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Sometimes, property division conflicts occur years after divorce

Once the bottom lines have all been signed and the dust has settled, most Maryland spouses believe that their divorce is over and they are free to move on with their lives. In reality, however, there are instances in which property division issues can continue to create problems, even years after the divorce has been made final. The following example is just one of many issues that can arise after both spouses have moved on and made headway in their individual lives.

Consider a scenario in which one spouse wants to remain living in the family home, while the other wants to move on to a new residence. This is a common occurrence, and is dealt with by documents stating that the remaining spouse is the sole party who is held responsible for making payments on the property, and is the sole party with any ownership interest in the home. Another common provision is that the spouse who stays in the home has a certain amount of time to refinance the property in his or her own name.

In reality, however, refinancing is not always possible, and the remaining spouse might encounter financial turmoil that would make it difficult to keep the home. Faced with foreclosure, he or she could negotiate a short sale with the lender. A common aspect of a short sale is an incentive payment made to the borrower, with the goal of encouraging the homeowners to leave the home in good condition. The other spouse, however, might feel entitled to a share of that payment, as he or she might view it as stemming from marital property.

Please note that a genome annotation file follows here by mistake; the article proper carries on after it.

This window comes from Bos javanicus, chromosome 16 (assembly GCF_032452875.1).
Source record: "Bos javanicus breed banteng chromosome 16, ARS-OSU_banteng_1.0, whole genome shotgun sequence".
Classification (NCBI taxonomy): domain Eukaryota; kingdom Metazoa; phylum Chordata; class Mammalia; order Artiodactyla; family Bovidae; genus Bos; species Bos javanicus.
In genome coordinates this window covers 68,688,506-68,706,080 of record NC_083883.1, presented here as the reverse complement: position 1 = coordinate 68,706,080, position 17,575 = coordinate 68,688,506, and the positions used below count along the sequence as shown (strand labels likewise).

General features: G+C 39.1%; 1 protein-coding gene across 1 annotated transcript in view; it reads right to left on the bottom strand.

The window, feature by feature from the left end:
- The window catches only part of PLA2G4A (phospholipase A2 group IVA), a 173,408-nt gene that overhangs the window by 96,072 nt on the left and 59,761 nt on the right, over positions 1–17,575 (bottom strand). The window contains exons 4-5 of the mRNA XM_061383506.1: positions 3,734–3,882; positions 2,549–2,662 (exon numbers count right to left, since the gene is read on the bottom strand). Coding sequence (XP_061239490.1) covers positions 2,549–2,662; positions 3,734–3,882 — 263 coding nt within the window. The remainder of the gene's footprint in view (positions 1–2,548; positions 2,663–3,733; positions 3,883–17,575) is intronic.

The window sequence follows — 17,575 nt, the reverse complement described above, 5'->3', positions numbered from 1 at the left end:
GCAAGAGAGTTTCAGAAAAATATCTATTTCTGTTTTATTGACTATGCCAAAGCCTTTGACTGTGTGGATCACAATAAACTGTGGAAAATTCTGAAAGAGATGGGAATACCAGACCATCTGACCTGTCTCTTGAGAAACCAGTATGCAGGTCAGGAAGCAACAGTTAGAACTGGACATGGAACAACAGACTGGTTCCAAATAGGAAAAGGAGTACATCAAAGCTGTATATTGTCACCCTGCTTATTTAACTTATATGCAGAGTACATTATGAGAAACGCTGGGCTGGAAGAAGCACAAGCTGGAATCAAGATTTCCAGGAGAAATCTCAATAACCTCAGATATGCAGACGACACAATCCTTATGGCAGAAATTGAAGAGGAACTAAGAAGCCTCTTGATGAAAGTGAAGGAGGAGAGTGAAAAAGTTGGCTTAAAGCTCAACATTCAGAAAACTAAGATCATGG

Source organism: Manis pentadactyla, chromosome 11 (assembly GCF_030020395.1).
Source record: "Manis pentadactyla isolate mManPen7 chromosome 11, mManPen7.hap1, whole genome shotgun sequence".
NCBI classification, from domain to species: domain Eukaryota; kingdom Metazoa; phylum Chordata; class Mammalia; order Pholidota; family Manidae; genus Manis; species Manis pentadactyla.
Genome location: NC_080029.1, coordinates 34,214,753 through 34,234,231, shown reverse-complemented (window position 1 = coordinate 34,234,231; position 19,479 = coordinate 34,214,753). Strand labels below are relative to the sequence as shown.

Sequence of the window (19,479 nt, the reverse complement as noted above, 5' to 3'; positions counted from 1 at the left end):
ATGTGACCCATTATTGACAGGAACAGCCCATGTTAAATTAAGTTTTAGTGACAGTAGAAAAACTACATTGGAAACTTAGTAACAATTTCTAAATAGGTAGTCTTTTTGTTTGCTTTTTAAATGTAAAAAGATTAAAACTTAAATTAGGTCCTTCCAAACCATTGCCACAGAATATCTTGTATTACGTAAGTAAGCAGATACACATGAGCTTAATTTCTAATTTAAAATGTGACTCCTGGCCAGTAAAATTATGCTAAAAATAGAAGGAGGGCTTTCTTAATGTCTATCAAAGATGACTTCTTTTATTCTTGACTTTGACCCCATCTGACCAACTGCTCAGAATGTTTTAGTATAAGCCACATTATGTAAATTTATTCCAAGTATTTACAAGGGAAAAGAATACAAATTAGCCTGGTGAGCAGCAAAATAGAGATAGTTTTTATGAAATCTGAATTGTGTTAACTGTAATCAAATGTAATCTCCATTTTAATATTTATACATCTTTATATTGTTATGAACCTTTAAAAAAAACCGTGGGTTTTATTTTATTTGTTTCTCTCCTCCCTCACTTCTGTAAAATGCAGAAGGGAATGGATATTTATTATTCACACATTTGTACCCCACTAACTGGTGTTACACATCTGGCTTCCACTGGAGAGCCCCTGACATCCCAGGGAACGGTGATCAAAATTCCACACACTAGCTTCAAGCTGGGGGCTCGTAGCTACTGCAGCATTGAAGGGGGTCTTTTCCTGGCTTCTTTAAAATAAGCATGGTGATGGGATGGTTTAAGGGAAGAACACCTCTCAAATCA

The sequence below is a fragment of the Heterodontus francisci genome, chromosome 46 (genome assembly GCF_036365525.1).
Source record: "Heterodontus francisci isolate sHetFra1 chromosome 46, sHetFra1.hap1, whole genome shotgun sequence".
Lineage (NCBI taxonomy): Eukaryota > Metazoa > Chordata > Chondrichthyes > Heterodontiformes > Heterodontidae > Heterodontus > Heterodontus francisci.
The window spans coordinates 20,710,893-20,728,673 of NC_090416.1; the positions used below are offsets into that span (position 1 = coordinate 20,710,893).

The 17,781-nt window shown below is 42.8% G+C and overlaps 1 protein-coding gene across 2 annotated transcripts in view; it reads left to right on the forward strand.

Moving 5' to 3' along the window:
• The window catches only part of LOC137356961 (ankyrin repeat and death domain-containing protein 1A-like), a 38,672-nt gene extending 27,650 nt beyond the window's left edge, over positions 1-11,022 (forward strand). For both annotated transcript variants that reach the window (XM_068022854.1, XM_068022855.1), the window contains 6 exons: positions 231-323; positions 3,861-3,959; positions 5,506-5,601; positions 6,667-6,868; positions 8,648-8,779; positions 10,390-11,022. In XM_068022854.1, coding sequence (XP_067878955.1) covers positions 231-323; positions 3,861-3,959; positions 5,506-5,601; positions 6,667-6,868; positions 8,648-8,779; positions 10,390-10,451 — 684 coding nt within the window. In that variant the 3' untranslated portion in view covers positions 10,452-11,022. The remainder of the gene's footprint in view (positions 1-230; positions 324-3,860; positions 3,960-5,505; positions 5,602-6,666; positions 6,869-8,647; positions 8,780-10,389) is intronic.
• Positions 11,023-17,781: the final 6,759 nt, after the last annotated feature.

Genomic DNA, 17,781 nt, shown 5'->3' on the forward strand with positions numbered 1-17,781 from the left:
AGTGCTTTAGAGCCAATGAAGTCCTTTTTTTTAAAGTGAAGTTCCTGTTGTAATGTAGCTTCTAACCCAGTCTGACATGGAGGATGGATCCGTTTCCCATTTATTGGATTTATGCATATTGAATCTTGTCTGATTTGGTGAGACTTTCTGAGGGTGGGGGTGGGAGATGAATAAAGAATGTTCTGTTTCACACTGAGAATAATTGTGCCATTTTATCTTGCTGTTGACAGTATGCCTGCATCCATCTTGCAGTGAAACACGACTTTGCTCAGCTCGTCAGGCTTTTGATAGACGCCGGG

If such a case went to court, the outcome would likely rely on the language used in the divorce agreement. If the remaining spouse was noted to be the sole owner of the home and solely responsible for all mortgage payments, then he or she may be allowed to keep any incentive payments offered by the lender. If the departing spouse retained an ownership interest in the home, however, then he or she might be entitled to a share of such payment. While this scenario will not affect many Maryland couples, it is an issue that illustrates the complexity of property division, and the importance of reaching a clearly outlined agreement.  

Source: The Washington Post, "Short sale of home owned by divorced couple creates legal complications", Ilyce Glink and Samuel J. Tamkin, May 15, 2017

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